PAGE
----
The value-laden brand from Korea jumped on the SUV bandwagon nearly twenty years ago with the original Santa Fe. Priced thousands less than its main competition, it didn’t take long for the things to start cropping up along our roads like so much kudzu. Headed into 2020, Hyundai is armed with a fleet of SUVs and crossovers, two of which we’ll profile here.
In addition to the mainstream Santa Fe is the one-size-smaller Tucson. Originally intended as an entry-level ute into the brand, there are now two options in the Hyundai that are more diminutive than it. In fact, with a brace of littler and larger SUVs bookending the Tucson, it now represents Medium instead of Small in the Hyundai range.
And so the world turns. If you’re shopping these two vehicles, you’ll want to check out our comparison which starts right now.
Tucson: A brace of engine choices face shoppers of the Hyundai Tucson, though there is nary a turbocharger in sight. Base models get a 2.0-liter four banger making 161 horsepower and 150 lb-ft of torque. Snazzier trims are endowed with a larger displacement four-cylinder, a 2.4-liter unit good for twenty more ponies and twenty-five more torques. No matter the engine, the transmission will be a six-speed automatic. All-wheel drive is optional.
Santa Fe: There are two available engine options in the 2020 Santa Fe. All models are equipped with the 2.4-liter four-cylinder, making 185 hp and 178 lb-ft of torque in this application as standard equipment. Optional on all trims except the entry-level SE is a 2.0-liter turbocharged mill, capable of heaving out 235 ponies and 260 lb-ft of twist. Either way, you’ll get an eight-speed automatic and optional all-wheel drive.
SEE ALSO: Hyundai Santa Fe Review
Bottom Line: Like Shakira’s hips, numbers don’t lie. The larger Santa Fe more than makes up for its extra bulk with more power, particularly in the turbocharged model. With all of its torque online at a barely-off-idle 1450 RPM, the 2.0T provides plenty of grunt whether you’re squeezing into gaps on the morning commute or driving a dirt road up to the cottage.
Tucson: Selecting the 2.0-liter engine returns mileage of 23, 30, and 26 mpg on the city, highway, and combined cycles, respectively. Adding all-wheel drive to this equation reduces economy in town to 22 mpg and a shocking 25 mpg on the highway. As mentioned elsewhere, that’s a damning indictment of the 2.0-liter’s lack of power. The 2.4-liter engine is rated at 22 mpg in the city (21 mpg with AWD) and 28 mpg on the highway (26 mpg with AWD). The drop of just 2 mpg highway cycles when AWD is added suggests the bigger engine is much more suited for duty in the Tucson.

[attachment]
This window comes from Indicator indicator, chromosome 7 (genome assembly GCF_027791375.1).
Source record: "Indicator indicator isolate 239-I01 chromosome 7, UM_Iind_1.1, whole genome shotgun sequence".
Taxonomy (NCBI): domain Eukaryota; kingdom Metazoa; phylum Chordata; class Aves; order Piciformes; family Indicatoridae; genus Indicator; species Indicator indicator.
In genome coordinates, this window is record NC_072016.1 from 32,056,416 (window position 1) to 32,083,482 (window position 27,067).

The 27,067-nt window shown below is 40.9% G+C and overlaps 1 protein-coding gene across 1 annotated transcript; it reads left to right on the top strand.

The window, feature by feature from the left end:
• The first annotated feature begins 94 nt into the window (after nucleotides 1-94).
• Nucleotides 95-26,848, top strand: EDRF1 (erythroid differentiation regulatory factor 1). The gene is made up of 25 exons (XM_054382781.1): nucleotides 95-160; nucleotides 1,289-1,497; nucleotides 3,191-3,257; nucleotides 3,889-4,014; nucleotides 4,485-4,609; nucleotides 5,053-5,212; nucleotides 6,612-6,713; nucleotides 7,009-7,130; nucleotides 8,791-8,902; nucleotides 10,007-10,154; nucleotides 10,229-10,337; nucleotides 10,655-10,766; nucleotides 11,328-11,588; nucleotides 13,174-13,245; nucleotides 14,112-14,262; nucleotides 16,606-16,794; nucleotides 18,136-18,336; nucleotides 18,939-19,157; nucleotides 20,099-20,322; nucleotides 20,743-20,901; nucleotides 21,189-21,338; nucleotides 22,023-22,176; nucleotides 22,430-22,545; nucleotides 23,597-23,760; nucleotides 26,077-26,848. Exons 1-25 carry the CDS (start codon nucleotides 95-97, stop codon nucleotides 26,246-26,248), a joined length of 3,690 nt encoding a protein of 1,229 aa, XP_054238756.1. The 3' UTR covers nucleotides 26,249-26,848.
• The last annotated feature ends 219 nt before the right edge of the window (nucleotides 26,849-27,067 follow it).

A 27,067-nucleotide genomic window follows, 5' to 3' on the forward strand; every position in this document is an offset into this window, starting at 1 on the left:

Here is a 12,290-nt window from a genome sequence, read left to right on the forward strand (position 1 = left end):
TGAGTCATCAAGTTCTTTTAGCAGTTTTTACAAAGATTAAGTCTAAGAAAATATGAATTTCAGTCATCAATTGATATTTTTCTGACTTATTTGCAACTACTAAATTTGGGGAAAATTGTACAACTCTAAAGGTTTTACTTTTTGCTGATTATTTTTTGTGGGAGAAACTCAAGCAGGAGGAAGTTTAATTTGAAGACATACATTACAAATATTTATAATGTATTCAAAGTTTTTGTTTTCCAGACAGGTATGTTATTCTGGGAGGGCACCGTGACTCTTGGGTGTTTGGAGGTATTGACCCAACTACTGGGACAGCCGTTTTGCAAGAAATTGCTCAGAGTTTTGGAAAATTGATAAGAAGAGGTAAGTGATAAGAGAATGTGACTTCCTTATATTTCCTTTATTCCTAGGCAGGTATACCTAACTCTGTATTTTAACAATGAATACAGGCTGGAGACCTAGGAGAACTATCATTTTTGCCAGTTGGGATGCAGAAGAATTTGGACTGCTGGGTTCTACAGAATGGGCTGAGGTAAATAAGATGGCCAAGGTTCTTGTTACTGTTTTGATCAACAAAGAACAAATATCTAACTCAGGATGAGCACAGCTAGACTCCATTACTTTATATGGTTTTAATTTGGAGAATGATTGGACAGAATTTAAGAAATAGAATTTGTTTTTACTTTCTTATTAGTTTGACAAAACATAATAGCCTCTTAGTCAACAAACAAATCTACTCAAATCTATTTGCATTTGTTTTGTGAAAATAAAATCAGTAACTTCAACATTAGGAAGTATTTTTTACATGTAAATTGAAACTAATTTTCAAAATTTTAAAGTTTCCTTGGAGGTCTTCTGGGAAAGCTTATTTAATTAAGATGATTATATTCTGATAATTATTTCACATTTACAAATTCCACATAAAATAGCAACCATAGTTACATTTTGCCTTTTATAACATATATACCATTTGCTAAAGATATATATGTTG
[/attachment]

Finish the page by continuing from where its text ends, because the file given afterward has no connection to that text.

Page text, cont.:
Santa Fe: The EPA suggests non-turbo, front-wheel drive 2.4-liter models should get 22 mpg in town and 29 mpg on the highway, making for a combined rating of 25 mpg. Adding all-wheel drive reduces those figures to 21, 27, and 24 miles per gallon, respectively. Stepping up to the torquey turbocharged engine knocks front-wheel drive mileage down by a pair of mpg across the board. Snazzy all-wheel drive turbo Santa Fe rigs are rated at 20 mpg city, 26 mpg highway, and a not-at-all-impressive 22 mpg overall.
Bottom Line: If it’s access to the 30 emm-pee-gee club you seek, sample a front-drive 2.0-liter Tucson. Volume models with power going to all four wheels are markedly similar in mileage measures, making one wonder if they’re better off trading up to Santa Fe for more space without much – if any – fuel economy penalty.
Tucson: Headroom in the front row measures 39.6 inches, 37.9 with the sunroof on night and Ultimate models. Legroom is an impressive 41.5 inches up front and a competitive 38.2 inches in the second row. Total passenger volume is measured at 102.2 cubic feet. The car’s width pays off, with its 57.1 inches of shoulder room. That space will certainly be felt when sitting two or three abreast.
Santa Fe: All trims have identical interior measurements and passenger volume, meaning that stepping up the ladder only brings more kit, not space. Front row headroom is an impressive 41.2 inches, with 39.2 inches of the stuff found in row #2. Legroom for occupants up front is a stretch-em-out 44.1 inches and 40.9 inches for kidlets astern. Total passenger volume is 110.7 cubic feet.
Bottom Line: A bigger car is a bigger car, with the Santa Fe handily beating the Tucson in about every measurable interior dimension. Even empty nesters will appreciate its extra three inches of legroom up front. Second row occupants may be less able to tell the difference between the two, with about an inch of room separating these two corporate cousins. Take your time when shopping and try them both.
Cargo Capacity & Trailering